Isn’t it a great feeling when you go somewhere with no intention of buying music, yet you end up buying music? I had been trying to cut back on music purchases in anticipation of hitting up a record shop in late-October, but nonetheless, these purchases somehow found me. Yes, I know how weak-willed that sounds.
I made a trip to the local Long & McQuade musical instruments store (who do not sell records or CDs), but there was a sports card store directly across the street that I had been meaning to check out. Being the eve of the first Sunday in the NFL season, I had football on the brain, so went into the shop (Frozen Heroes Sportscards and Memorabilia) with the hope of finding some Chicago Bears cards to bulk up my meager collection. They kept their football cards in boxes sorted by set, and I came across a short stack of 2008 Upper Deck Heroes cards. A quick Bears hunt landed a Jim McMahon, but then came the unexpected: a trio of rock stars. In the same set as the football guys, of all places. That’s not to say that McMahon wasn’t a rock star in his own right, and he certainly had the rebellious spirit of one, but it’s also safe to say that Tom Morello wouldn’t be able to rage against the machine that is an NFL-caliber defense.
Not only was it rather strange that these ‘Guitar Heroes’ cards were included within a set that was primarily for football, every card featured the NFL logo branded on the bottom-right of the back, plus the complete name for the set is listed as 2008 UD Football Heroes. When factoring in the overseas use of the term football, there’s a whole other level of confusion when many look at these cards. At least you could make the argument these rock guitarists would find more of a home among soccer players, given the proclivity both parties once had for their impeccable long locks. In addition, there were also other Sports Heroes lumped into the set such as American track stars Jackie Joyner-Kersee and Michael Johnson. I appreciate the variety, but if you’re going to lump in a good amount of non-football players into the set, why bother with the sport affiliation for the entirety of the set?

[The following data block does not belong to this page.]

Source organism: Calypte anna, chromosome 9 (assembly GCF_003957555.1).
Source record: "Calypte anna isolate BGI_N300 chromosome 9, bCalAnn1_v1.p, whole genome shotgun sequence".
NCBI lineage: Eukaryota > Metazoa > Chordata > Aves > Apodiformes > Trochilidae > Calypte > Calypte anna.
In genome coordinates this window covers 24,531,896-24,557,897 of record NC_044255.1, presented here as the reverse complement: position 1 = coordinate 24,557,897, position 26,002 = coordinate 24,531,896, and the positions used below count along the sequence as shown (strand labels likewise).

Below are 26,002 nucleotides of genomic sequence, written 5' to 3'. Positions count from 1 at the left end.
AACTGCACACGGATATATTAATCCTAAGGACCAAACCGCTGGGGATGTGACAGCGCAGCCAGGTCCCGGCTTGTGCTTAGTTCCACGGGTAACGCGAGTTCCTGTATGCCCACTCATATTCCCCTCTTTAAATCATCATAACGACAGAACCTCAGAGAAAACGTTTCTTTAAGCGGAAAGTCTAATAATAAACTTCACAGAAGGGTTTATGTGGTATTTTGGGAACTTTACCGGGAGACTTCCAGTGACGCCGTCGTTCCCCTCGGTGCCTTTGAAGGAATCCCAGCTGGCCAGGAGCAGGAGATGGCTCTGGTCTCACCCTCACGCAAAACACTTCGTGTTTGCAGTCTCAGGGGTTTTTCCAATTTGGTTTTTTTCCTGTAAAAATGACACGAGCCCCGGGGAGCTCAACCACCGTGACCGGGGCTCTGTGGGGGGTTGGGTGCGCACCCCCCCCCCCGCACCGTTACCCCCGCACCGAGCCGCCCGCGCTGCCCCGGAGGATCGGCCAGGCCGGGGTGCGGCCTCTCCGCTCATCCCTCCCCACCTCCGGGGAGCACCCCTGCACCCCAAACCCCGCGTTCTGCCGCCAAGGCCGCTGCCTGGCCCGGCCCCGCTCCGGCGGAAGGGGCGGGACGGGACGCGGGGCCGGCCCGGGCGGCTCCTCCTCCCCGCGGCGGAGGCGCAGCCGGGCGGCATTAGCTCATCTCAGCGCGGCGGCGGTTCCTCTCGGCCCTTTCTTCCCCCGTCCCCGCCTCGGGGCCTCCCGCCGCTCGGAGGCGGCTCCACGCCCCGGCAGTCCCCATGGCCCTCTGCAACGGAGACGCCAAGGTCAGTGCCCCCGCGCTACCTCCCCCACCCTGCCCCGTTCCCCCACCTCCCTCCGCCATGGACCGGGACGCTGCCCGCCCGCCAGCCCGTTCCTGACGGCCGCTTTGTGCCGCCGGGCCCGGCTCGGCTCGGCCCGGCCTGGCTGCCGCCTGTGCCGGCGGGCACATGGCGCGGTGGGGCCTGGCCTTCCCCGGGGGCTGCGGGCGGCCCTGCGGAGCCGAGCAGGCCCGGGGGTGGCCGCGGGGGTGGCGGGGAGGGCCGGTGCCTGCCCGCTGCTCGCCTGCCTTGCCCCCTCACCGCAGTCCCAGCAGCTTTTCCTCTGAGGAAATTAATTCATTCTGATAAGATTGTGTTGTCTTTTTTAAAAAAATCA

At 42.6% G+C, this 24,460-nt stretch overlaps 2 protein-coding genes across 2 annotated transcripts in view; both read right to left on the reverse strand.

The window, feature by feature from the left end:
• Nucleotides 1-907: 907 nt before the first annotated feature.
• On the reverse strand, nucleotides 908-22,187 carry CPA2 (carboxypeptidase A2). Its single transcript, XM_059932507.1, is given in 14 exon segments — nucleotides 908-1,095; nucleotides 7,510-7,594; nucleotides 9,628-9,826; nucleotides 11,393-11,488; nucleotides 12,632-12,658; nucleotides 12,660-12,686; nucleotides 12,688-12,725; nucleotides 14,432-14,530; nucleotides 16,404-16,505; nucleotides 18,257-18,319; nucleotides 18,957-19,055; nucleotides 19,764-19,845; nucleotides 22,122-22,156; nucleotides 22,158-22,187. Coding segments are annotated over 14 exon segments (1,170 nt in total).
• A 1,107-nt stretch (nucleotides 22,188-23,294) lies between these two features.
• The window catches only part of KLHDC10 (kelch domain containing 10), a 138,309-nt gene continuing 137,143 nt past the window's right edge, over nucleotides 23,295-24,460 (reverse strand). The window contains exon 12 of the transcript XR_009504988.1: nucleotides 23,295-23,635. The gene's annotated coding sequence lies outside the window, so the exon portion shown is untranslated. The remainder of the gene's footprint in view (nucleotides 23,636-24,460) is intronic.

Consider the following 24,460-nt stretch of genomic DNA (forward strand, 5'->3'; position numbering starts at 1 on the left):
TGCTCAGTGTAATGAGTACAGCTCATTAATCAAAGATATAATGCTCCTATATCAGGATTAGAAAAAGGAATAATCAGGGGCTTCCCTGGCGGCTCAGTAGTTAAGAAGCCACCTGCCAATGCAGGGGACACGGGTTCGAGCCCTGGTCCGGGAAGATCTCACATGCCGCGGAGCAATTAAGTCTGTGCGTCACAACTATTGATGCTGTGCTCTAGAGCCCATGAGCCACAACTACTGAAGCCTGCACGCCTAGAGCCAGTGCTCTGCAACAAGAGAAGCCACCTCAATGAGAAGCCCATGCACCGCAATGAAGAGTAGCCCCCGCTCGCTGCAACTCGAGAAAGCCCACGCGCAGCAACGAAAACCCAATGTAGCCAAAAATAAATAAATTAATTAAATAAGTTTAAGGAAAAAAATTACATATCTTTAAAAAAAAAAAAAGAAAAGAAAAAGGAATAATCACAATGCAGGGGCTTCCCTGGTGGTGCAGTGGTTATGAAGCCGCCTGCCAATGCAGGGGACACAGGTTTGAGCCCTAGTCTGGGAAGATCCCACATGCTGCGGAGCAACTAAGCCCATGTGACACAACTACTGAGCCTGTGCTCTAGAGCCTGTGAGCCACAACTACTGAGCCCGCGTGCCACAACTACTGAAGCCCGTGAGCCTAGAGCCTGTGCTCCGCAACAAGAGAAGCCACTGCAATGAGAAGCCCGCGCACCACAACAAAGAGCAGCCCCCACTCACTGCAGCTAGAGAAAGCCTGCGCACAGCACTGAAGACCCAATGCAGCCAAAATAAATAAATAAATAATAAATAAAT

The content on these cards is decently descriptive, giving just enough for the reader to latch onto to explore the guitarist’s music. A bit more detail would have been appreciated, which would have been possible with less spacing in between the lines. On the above Justin Hayward card in particular, a name of a film or show he composed music for would have been useful. On the other hand, having learning that most of these credits were simply authorizing the use of “Nights in White Satin”, I’ll spare them my contempt and assume that’s why they saved the ink. I do like the red marble texture that’s used, and the gray text box on the rear of the card is reminiscent of how a commemorative plaque would be displayed in the Rock and Roll Hall of Fame, Hard Rock Cafe, or other similar attractions.
If you bought sports cards regularly as a kid, this set probably seems familiar to you. The main inspiration for these Heroes cards is the Football Heroes cards that were released as part of Upper Deck’s inaugural football set in 1991. The insert set celebrated the careers of quarterbacks Joe Montana and Joe Namath. Upper Deck also had similar sets for legendary baseball players, beginning with one of Reggie Jackson in 1990, and featured, among others, Nolan Ryan and Willie Mays in future editions of the Heroes insert sets. Here’s one such a card from my collection, highlighting Joe Montana in his breakout year in the NFL in 1981. Which reminds me, speaking of breakouts, that as a teenager I briefly had this butt-ugly poster of Montana on my bedroom wall.